Materials from Insomnia, a fast-paced card game related to teen sleep patterns created by teens at Madison Park Technical Vocational High School in Boston, MA.
A recent study in Sleep Health: Journal of the National Sleep Foundation found that teens use social media despite sleep costs for two main reasons: Fear of missing out, and norms and expectations.
Researchers invited 24 teens ages 11 to 17 to participate in focus groups, answering questions related to their social media habits around bedtime, their motivations for engaging with social media, and their perspective on how it impacted their sleep.
When it comes to fear of missing out, the participants share that not being involved in interactions online has social costs in the real world. They worry about being left out of conversations, and seeking to assuage that worry motivates them to engage with social media at bedtime.
Norms and expectations are also key drivers. Participants share that being active on social media is part of being a normal teenager, and that quick responses are expected. For them, this leads to continued engagement, even when fatigued.
At iThrive Games Foundation, we have also explored teen behaviors around sleep. Last fall, staff held a Game Design Studio at Madison Park Technical Vocational High School in Boston, engaging with a class of teens there to create games related to their pressing concerns. Sleep was one of the issues that the teens surfaced during the design session.
Cover art for Insomnia, a fast-paced card game.
Youth shared factors that thwart their ability to get to sleep on time, including too much homework, stress, and anxiety. And they shared factors that support them in getting enough sleep, such as healthy social media boundaries, opportunities to discuss their problems (at times other than bedtime), and healthy eating and movement.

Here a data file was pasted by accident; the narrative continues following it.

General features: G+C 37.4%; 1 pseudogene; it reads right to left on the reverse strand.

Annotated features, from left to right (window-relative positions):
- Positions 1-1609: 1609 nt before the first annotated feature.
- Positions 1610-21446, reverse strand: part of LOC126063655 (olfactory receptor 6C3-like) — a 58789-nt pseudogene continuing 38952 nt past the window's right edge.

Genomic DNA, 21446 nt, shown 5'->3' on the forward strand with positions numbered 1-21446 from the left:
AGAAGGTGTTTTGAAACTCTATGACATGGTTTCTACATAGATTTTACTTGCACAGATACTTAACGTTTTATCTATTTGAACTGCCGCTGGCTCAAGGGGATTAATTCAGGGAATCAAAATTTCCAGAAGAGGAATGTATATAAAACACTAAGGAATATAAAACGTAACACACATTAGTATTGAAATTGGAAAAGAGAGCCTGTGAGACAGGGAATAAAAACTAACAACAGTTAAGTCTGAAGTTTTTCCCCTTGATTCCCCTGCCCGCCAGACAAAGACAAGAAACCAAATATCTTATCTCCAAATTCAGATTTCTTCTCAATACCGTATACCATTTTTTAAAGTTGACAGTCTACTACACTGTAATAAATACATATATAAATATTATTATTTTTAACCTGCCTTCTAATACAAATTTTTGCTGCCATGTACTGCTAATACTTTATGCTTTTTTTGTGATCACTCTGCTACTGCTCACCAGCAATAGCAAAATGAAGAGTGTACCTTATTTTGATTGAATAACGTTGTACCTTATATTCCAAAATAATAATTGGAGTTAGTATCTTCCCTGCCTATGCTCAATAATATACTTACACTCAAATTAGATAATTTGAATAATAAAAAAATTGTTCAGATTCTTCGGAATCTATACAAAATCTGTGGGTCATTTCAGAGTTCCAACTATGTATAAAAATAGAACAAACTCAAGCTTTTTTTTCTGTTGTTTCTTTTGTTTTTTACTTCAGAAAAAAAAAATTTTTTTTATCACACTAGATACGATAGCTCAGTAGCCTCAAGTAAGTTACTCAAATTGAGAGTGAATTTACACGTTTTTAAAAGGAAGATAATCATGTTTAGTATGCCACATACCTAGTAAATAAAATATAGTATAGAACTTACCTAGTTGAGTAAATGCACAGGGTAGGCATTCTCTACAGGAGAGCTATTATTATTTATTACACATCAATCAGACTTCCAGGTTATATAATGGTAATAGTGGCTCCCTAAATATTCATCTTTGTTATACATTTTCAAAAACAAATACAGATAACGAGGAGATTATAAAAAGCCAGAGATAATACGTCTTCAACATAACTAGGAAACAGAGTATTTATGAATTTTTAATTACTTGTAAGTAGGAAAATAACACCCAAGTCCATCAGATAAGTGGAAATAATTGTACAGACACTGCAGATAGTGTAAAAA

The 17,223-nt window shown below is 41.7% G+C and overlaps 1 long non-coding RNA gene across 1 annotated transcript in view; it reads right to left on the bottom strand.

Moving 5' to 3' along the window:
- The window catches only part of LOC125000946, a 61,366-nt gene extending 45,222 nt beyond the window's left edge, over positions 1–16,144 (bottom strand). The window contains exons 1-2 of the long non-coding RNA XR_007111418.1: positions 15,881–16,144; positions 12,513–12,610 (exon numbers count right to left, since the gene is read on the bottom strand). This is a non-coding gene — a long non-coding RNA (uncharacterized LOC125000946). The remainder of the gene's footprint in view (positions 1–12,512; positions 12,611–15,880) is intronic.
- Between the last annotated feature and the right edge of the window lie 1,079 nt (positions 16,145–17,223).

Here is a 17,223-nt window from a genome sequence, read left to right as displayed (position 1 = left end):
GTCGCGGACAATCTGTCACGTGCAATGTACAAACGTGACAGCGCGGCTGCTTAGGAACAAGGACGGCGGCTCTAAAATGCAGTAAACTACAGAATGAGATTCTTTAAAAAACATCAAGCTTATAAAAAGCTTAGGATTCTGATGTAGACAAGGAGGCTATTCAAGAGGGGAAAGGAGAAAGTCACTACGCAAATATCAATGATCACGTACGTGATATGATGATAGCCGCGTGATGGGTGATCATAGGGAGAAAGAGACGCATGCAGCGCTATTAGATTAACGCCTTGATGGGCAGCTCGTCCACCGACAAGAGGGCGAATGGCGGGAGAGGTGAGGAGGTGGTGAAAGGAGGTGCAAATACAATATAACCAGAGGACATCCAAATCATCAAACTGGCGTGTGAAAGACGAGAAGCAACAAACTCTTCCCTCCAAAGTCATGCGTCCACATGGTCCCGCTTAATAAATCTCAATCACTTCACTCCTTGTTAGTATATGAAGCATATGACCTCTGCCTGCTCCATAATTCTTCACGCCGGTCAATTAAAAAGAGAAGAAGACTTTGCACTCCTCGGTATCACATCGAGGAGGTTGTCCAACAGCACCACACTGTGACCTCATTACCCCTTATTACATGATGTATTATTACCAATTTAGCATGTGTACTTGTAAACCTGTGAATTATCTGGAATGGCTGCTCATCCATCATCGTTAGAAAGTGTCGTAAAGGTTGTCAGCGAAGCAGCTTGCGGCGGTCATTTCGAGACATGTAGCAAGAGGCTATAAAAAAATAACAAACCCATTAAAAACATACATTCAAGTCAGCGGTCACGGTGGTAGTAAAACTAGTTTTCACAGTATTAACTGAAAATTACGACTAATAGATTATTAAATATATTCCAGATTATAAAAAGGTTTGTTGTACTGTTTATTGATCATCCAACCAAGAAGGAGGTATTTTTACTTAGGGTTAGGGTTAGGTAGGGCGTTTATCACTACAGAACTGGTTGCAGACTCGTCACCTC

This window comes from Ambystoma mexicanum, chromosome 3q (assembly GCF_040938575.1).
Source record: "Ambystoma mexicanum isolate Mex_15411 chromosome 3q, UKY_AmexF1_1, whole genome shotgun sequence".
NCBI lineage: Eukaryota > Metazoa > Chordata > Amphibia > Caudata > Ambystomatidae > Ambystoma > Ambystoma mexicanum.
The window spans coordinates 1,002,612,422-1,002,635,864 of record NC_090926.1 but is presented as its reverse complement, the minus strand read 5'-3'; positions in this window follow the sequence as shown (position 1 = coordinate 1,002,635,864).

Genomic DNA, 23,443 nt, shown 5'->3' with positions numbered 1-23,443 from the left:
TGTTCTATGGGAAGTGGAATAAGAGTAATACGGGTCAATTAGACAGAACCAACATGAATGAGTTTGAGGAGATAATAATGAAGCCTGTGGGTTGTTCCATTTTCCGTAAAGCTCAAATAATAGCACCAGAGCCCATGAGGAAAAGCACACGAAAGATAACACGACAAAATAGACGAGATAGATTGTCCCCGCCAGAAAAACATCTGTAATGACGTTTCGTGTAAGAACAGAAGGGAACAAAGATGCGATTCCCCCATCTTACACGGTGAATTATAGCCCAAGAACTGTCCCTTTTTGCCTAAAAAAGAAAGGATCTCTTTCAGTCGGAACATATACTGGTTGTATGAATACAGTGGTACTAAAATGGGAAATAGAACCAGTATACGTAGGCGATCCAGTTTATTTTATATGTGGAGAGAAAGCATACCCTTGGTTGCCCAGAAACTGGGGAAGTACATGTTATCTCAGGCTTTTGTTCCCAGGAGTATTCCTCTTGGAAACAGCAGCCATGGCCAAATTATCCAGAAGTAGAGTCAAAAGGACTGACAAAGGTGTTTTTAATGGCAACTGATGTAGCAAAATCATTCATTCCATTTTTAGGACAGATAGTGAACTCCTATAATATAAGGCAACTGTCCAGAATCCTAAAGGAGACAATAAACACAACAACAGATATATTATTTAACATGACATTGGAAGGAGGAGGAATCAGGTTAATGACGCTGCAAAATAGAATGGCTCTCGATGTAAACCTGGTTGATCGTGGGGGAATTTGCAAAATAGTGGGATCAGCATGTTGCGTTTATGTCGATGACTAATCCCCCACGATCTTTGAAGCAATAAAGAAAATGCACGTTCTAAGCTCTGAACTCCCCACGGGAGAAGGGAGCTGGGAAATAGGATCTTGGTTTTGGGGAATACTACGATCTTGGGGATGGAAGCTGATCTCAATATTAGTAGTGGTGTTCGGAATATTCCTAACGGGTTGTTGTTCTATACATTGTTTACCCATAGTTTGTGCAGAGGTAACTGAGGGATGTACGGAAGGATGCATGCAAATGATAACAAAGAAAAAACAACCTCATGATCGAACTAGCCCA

Students worked through their design process to co-create ideas around solutions to the issues they surfaced, which led them to create Insomnia, a fast-paced card game. Each card in the game represents hours of sleep gained or lost, with some cards helping players earn additional sleep (e.g. blanket card) and others, like the dreaded insomnia card, leading to the player losing sleep. The player with the most sleep hours at the end of the game wins. The students were energized by being able to share their perspectives and create a game from their experiences.
They shared their games with teachers, administrators, and school staff, sparking discussion about how to best meet students’ needs. School counselors were interested in the way the game could help counselors open up discussions with students to identify outside issues that might affect their participation in the classroom.
Our Game Design Studio approach facilitates an environment where teens surface what’s meaningful to them, co-create solutions to the issues that they surface, and create games that explore the actions they can take to feel empowered.
Whether it’s iThrive’s approach or a research study such as this one that centers teen voice, teens are telling us how they feel. Adults taking the time to authentically and meaningfully engage with teens—and truly listening to them—is how we can best support their development.